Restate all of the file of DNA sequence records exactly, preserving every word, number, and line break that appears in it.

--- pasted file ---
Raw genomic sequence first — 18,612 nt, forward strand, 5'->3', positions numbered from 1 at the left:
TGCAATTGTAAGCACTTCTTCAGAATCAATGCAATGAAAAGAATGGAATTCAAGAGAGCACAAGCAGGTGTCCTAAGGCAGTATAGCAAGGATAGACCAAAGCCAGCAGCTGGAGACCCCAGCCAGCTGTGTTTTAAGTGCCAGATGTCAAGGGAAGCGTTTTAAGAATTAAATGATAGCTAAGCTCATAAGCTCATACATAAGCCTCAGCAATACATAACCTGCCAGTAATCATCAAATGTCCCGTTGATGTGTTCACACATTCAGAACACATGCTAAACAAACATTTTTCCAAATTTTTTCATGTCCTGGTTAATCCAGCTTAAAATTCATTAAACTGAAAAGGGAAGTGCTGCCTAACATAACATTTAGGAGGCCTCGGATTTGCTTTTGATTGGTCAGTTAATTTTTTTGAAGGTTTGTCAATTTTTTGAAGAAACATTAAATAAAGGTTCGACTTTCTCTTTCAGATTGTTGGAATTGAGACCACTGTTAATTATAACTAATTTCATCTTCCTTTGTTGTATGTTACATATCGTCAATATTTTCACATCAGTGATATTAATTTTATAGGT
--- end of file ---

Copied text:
Raw genomic sequence first — 18,612 nt, forward strand, 5'->3', positions numbered from 1 at the left:
TGCAATTGTAAGCACTTCTTCAGAATCAATGCAATGAAAAGAATGGAATTCAAGAGAGCACAAGCAGGTGTCCTAAGGCAGTATAGCAAGGATAGACCAAAGCCAGCAGCTGGAGACCCCAGCCAGCTGTGTTTTAAGTGCCAGATGTCAAGGGAAGCGTTTTAAGAATTAAATGATAGCTAAGCTCATAAGCTCATACATAAGCCTCAGCAATACATAACCTGCCAGTAATCATCAAATGTCCCGTTGATGTGTTCACACATTCAGAACACATGCTAAACAAACATTTTTCCAAATTTTTTCATGTCCTGGTTAATCCAGCTTAAAATTCATTAAACTGAAAAGGGAAGTGCTGCCTAACATAACATTTAGGAGGCCTCGGATTTGCTTTTGATTGGTCAGTTAATTTTTTTGAAGGTTTGTCAATTTTTTGAAGAAACATTAAATAAAGGTTCGACTTTCTCTTTCAGATTGTTGGAATTGAGACCACTGTTAATTATAACTAATTTCATCTTCCTTTGTTGTATGTTACATATCGTCAATATTTTCACATCAGTGATATTAATTTTATAGGT